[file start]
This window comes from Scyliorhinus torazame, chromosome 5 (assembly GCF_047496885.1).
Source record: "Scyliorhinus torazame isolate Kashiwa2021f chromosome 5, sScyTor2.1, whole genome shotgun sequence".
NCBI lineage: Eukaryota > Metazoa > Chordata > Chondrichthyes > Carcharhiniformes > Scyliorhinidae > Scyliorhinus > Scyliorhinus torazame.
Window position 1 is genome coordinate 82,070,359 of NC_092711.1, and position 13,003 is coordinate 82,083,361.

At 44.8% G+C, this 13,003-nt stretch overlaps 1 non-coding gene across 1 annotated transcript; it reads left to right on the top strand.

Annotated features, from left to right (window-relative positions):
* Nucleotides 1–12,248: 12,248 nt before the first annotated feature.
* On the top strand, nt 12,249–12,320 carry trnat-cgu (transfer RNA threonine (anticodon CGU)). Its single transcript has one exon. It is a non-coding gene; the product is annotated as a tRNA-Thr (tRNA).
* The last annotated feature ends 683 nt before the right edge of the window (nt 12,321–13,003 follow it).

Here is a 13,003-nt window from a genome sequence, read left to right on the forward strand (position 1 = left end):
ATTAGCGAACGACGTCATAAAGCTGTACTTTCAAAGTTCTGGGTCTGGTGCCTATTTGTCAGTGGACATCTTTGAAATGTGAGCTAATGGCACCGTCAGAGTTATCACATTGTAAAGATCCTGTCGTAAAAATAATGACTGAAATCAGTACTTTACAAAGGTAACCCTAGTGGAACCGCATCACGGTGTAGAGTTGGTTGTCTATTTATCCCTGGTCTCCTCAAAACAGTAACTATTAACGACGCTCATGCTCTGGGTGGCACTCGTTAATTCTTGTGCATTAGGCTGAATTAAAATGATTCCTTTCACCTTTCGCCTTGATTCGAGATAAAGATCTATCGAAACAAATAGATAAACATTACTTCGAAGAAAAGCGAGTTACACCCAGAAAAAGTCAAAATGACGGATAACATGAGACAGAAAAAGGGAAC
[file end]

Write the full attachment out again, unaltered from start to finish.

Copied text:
This window comes from Scyliorhinus torazame, chromosome 5 (assembly GCF_047496885.1).
Source record: "Scyliorhinus torazame isolate Kashiwa2021f chromosome 5, sScyTor2.1, whole genome shotgun sequence".
NCBI lineage: Eukaryota > Metazoa > Chordata > Chondrichthyes > Carcharhiniformes > Scyliorhinidae > Scyliorhinus > Scyliorhinus torazame.
Window position 1 is genome coordinate 82,070,359 of NC_092711.1, and position 13,003 is coordinate 82,083,361.

At 44.8% G+C, this 13,003-nt stretch overlaps 1 non-coding gene across 1 annotated transcript; it reads left to right on the top strand.

Annotated features, from left to right (window-relative positions):
* Nucleotides 1–12,248: 12,248 nt before the first annotated feature.
* On the top strand, nt 12,249–12,320 carry trnat-cgu (transfer RNA threonine (anticodon CGU)). Its single transcript has one exon. It is a non-coding gene; the product is annotated as a tRNA-Thr (tRNA).
* The last annotated feature ends 683 nt before the right edge of the window (nt 12,321–13,003 follow it).

Here is a 13,003-nt window from a genome sequence, read left to right on the forward strand (position 1 = left end):
ATTAGCGAACGACGTCATAAAGCTGTACTTTCAAAGTTCTGGGTCTGGTGCCTATTTGTCAGTGGACATCTTTGAAATGTGAGCTAATGGCACCGTCAGAGTTATCACATTGTAAAGATCCTGTCGTAAAAATAATGACTGAAATCAGTACTTTACAAAGGTAACCCTAGTGGAACCGCATCACGGTGTAGAGTTGGTTGTCTATTTATCCCTGGTCTCCTCAAAACAGTAACTATTAACGACGCTCATGCTCTGGGTGGCACTCGTTAATTCTTGTGCATTAGGCTGAATTAAAATGATTCCTTTCACCTTTCGCCTTGATTCGAGATAAAGATCTATCGAAACAAATAGATAAACATTACTTCGAAGAAAAGCGAGTTACACCCAGAAAAAGTCAAAATGACGGATAACATGAGACAGAAAAAGGGAAC